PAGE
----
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 Table of Contents  
ORIGINAL ARTICLE
Year : 2017  |  Volume : 1  |  Issue : 3  |  Page : 75-79

A pre-post study evaluating the effectiveness of a new initiative, the “PRESSURE Bundle,” Compared with standard care in reducing the incidence and prevalence of sacral pressure ulcers in Critically Ill Patients in an intensive care unit in Riyadh, Saudi Arabia


1 Department of Intensive Care, Imam Abd Alrahman Alfaisal Hospital, Ministry of Health, Riyadh, Saudi Arabia
2 Department of Intensive Care, King Saud Medical City, Ministry of Health, Riyadh, Saudi Arabia

Date of Web Publication16-Feb-2018

Correspondence Address:
Anas Ahmad Amr
Department of Intensive Care, Imam Abd Alrahman Alfaisal Hospital, Ministry of Health, Riyadh, P. O. Box 11594, Jeddah 21463
Saudi Arabia
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Source of Support: None, Conflict of Interest: None


DOI: 10.4103/sccj.sccj_29_17

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  Abstract 


Objective: Pressure ulcers present a major health challenge worldwide, and critically ill patients are considered to be at the greatest risk for pressure ulcer development. A study was undertaken to evaluate the effectiveness of pressure ulcer prevention measures (“PRESSURE bundle”) compared with standard care in reducing the incidence and prevalence of sacral pressure ulcers in critically ill patients in an Intensive Care Unit (ICU) in Riyadh, Saudi Arabia. Methods: Patients were assigned to the standard care group (n = 330) or the “PRESSURE bundle” group (n = 360). The follow-up period for both treatment groups was 2 months. A pre-post study design was used where data were collected in two samples. Patients were aged 16 years or over and included all new patients admitted to the ICU who did not have but were considered at risk of developing, sacral pressure ulcers (Braden scale score <18). Results: In the PRESSURE care bundle group, there was a significant reduction (P < 0.001) in the incidence of newly developed sacral pressure ulcers in the 2 months treatment period (n = 1, 0.3%) compared with the standard care group (n = 16, 4.6%). There was also a significant reduction (P < 0.001) in the prevalence of sacral pressure ulcers in the PRESSURE care bundle group (4.75%) compared with the standard care group (22.7%) when prevalence figures were compared at the end of the treatment periods. Conclusion: The application of a group of pressure ulcer prevention measures (“PRESSURE bundle”) coincided with a reduction in incidence and prevalence of sacral pressure ulcers in critically ill patients who are at risk for developing pressure ulcers.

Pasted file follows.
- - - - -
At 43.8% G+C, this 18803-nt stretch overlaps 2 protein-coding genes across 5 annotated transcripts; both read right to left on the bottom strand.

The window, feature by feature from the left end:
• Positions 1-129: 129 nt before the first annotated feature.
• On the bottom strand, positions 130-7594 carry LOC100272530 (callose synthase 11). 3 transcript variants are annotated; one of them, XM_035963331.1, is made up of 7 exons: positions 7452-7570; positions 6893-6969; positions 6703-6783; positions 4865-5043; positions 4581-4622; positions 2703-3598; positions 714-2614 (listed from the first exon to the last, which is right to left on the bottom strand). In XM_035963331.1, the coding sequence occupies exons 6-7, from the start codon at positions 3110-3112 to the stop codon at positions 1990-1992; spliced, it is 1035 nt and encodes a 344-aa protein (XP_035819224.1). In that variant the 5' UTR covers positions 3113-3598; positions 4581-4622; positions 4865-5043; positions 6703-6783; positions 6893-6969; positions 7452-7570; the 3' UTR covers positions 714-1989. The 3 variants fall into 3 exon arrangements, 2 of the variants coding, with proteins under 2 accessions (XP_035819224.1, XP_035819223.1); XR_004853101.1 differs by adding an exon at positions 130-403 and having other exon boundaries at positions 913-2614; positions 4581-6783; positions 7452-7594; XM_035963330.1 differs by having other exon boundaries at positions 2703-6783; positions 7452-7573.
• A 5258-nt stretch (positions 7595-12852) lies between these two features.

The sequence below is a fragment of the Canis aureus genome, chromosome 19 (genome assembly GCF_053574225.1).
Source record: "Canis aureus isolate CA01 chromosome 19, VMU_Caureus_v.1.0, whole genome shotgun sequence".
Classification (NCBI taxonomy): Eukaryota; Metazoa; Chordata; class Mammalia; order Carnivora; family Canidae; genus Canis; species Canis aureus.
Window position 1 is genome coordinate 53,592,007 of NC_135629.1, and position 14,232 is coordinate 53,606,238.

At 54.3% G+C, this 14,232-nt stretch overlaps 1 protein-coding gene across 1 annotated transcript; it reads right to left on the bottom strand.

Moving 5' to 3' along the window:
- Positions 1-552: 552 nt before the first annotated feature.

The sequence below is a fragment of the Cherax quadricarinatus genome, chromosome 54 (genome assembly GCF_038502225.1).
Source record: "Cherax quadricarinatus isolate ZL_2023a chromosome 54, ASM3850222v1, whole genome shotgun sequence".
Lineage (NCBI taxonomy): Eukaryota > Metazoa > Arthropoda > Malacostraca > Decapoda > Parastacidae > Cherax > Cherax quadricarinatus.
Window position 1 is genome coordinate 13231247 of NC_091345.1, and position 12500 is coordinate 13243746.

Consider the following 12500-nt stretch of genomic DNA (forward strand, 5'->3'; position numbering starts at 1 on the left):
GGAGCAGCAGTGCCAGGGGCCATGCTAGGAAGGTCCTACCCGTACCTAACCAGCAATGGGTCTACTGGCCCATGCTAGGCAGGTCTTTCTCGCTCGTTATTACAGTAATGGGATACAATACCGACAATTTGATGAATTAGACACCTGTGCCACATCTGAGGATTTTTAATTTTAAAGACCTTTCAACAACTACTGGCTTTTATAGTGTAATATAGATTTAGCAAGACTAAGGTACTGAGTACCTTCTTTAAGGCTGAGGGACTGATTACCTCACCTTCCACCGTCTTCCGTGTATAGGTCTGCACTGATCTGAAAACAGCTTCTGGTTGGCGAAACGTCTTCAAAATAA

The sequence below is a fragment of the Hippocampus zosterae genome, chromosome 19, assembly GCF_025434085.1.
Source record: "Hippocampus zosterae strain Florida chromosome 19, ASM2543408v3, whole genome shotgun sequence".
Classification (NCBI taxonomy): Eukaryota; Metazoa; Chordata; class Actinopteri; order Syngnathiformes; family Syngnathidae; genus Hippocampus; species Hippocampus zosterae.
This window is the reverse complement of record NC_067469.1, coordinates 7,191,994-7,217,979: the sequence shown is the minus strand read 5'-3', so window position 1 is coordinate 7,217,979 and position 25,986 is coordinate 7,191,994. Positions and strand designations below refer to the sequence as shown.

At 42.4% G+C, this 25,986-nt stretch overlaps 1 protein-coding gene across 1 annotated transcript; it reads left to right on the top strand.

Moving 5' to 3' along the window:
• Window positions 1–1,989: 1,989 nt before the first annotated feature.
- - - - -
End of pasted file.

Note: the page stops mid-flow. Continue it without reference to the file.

Keywords: Intensive Care Unit pressure ulcers, pressure ulcer incidence, pressure ulcer prevalence, pressure ulcer prevention, sacral pressure ulcers


How to cite this article:
Amr AA, Yousef AM, Amirah MF, Alkurdi MH. A pre-post study evaluating the effectiveness of a new initiative, the “PRESSURE Bundle,” Compared with standard care in reducing the incidence and prevalence of sacral pressure ulcers in Critically Ill Patients in an intensive care unit in Riyadh, Saudi Arabia. Saudi Crit Care J 2017;1:75-9

How to cite this URL:
Amr AA, Yousef AM, Amirah MF, Alkurdi MH. A pre-post study evaluating the effectiveness of a new initiative, the “PRESSURE Bundle,” Compared with standard care in reducing the incidence and prevalence of sacral pressure ulcers in Critically Ill Patients in an intensive care unit in Riyadh, Saudi Arabia. Saudi Crit Care J [serial online] 2017 [cited 2018 Aug 19];1:75-9. Available from: http://www.sccj-sa.org/text.asp?2017/1/3/75/225731




  Introduction Top


A pressure ulcer is a localized injury to the skin and/or underlying tissue, usually over a bony prominence, as a result of pressure, or pressure in combination with shear.[1] Pressure ulcers are more likely to occur in people who are seriously ill, have a neurological condition, impaired mobility, impaired nutrition, poor posture, or deformity. The use of equipment such as seating or beds which are not specifically designed to provide pressure relief can also cause pressure ulcers.[2]